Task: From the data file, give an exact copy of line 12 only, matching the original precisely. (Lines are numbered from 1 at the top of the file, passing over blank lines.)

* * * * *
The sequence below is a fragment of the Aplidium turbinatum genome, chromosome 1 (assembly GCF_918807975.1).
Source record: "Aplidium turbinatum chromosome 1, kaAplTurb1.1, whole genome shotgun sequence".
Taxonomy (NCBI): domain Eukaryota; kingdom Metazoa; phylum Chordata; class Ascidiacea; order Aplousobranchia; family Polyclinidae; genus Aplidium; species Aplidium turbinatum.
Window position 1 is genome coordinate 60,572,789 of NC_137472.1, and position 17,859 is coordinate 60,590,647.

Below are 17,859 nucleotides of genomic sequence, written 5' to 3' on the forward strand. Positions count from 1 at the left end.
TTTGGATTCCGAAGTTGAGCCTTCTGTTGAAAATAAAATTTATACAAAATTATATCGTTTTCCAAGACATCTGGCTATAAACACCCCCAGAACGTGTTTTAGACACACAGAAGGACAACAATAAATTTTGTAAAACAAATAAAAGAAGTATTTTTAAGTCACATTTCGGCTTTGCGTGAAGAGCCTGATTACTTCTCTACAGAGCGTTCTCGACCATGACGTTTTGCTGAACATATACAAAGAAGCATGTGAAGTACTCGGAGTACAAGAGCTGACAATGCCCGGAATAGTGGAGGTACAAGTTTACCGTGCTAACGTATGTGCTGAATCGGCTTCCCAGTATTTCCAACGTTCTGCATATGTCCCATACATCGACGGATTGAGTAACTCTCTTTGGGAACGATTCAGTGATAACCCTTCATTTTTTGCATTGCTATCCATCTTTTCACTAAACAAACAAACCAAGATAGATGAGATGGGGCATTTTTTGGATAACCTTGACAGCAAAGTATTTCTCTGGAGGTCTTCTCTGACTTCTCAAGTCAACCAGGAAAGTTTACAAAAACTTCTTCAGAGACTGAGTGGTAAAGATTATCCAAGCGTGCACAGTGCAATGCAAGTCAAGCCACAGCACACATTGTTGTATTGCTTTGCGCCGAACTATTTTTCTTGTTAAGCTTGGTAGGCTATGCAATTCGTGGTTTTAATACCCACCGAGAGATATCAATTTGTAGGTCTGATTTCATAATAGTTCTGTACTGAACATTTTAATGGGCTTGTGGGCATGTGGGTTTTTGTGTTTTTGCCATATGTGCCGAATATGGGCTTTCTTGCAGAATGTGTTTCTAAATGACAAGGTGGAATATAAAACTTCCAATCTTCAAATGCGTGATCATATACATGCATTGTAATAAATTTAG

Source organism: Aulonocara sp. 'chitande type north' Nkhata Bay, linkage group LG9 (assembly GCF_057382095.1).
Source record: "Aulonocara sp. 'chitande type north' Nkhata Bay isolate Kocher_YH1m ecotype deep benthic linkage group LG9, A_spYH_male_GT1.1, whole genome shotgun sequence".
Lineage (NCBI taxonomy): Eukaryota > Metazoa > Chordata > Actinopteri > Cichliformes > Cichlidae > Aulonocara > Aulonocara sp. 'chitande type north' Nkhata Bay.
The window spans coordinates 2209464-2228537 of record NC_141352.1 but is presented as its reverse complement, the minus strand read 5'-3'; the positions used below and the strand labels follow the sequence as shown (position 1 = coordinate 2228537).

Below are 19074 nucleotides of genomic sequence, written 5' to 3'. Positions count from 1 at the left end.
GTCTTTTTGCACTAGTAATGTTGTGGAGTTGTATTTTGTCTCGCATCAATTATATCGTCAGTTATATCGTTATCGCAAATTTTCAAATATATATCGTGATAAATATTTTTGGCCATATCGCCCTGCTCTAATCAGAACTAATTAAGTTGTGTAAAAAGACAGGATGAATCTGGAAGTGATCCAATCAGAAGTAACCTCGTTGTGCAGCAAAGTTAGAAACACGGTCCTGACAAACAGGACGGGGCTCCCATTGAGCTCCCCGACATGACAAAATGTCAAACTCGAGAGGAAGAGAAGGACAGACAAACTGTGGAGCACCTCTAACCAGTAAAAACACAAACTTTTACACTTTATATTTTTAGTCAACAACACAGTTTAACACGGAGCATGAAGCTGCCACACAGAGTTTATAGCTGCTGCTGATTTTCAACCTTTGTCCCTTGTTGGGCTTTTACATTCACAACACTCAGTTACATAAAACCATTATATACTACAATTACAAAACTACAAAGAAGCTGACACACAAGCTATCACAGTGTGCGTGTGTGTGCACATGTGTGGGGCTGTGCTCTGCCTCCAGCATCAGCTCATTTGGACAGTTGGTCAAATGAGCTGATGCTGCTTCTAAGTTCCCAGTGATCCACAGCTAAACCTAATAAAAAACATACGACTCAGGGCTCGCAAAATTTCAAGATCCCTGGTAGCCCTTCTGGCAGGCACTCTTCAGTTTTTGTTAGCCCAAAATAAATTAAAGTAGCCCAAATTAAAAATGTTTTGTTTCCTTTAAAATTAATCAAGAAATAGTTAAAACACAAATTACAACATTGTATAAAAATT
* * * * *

GTCTTTTTGCACTAGTAATGTTGTGGAGTTGTATTTTGTCTCGCATCAATTATATCGTCAGTTATATCGTTATCGCAAATTTTCAAATATATATCGTGATAAATATTTTTGGCCATATCGCCCTGCTCTAATCAGAACTAATTAAGTTGTGTAAAAAGACAGGATGAATCTGGAAGTGATCCAATCAGAAGTAACCTCGTTGTGCAGCAAAGTTAGAAACACGGTCCTGACAAACAGGACGGGGCTCCCATTGAGCTCCCCGACATGACAAAATGTCAAACTCGAGAGGAAGAGAAGGACAGACAAACTGTGGAGCACCTCTAACCAGTAAAAACACAAACTTTTACACTTTATATTTTTAGTCAACAACACAGTTTAACACGGAGCATGAAGCTGCCACACAGAGTTTATAGCTGCTGCTGATTTTCAACCTTTGTCCCTTGTTGGGCTTTTACATTCACAACACTCAGTTACATAAAACCATTATATACTACAATTACAAAACTACAAAGAAGCTGACACACAAGCTATCACAGTGTGCGTGTGTGTGCACATGTGTGGGGCTGTGCTCTGCCTCCAGCATCAGCTCATTTGGACAGTTGGTCAAATGAGCTGATGCTGCTTCTAAGTTCCCAGTGATCCACAGCTAAACCTAATAAAAAACATACGACTCAGGGCTCGCAAAATTTCAAGATCCCTGGTAGCCCTTCTGGCAGGCACTCTTCAGTTTTTGTTAGCCCAAAATAAATTAAAGTAGCCCAAATTAAAAATGTTTTGTTTCCTTTAAAATTAATCAAGAAATAGTTAAAACACAAATTACAACATTGTATAAAAATT